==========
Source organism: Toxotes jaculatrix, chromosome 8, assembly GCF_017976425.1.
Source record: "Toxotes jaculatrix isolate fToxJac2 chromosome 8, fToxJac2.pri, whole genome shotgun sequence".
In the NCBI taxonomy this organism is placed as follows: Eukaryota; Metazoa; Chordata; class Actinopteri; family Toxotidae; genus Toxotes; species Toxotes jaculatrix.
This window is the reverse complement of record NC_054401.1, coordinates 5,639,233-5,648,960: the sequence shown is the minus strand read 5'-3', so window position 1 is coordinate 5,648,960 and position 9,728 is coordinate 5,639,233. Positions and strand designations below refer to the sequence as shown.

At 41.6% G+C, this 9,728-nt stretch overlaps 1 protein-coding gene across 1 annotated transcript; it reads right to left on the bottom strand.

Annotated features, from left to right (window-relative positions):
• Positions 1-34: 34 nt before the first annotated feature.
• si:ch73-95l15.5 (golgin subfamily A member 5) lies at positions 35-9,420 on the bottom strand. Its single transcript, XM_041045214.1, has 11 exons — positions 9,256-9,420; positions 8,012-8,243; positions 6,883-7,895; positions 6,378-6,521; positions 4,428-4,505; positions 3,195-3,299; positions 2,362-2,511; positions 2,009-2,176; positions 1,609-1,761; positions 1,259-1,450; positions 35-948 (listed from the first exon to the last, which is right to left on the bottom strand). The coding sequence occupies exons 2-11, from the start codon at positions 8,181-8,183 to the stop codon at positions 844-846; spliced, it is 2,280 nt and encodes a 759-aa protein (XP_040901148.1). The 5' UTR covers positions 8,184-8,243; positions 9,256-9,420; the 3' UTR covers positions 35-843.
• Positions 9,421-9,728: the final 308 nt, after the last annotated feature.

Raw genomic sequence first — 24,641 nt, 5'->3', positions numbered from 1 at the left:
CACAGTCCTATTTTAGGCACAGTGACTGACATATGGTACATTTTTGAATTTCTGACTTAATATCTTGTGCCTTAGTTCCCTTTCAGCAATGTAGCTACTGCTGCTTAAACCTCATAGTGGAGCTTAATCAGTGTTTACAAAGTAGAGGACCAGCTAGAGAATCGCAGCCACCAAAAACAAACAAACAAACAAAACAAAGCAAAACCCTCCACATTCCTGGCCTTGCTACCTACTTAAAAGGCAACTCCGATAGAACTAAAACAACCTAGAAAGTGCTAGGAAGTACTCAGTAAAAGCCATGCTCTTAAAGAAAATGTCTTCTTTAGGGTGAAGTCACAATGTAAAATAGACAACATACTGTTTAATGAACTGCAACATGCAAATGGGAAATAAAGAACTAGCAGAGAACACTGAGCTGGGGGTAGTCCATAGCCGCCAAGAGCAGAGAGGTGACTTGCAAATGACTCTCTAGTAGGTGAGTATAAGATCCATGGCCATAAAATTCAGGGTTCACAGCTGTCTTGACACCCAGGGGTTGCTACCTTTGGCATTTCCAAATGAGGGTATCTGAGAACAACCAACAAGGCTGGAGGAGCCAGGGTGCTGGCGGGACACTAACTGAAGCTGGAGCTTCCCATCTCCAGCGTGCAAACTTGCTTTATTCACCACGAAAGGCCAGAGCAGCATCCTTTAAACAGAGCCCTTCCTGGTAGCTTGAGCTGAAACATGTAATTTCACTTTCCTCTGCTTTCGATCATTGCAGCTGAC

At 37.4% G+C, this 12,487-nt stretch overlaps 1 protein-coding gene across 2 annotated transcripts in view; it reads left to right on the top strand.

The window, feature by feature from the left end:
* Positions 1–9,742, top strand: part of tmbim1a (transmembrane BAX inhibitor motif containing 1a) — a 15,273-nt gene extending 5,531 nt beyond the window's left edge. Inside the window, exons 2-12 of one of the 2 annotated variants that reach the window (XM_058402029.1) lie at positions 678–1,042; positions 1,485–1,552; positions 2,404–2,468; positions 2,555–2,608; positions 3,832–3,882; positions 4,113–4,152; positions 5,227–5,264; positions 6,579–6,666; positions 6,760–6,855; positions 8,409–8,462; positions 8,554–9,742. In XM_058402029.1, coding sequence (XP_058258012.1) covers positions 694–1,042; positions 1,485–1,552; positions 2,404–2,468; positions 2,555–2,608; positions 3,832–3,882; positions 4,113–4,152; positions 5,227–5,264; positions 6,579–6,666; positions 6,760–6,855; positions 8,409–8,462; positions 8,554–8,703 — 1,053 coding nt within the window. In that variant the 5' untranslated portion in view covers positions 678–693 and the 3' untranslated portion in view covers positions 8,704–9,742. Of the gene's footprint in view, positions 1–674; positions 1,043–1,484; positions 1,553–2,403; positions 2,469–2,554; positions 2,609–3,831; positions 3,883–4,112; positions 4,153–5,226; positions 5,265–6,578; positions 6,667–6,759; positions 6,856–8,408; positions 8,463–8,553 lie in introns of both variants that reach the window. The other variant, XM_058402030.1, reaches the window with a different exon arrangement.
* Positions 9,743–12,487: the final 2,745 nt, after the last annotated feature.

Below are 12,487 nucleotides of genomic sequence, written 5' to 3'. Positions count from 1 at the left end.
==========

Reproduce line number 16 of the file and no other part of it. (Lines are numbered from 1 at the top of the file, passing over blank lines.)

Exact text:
Below are 12,487 nucleotides of genomic sequence, written 5' to 3'. Positions count from 1 at the left end.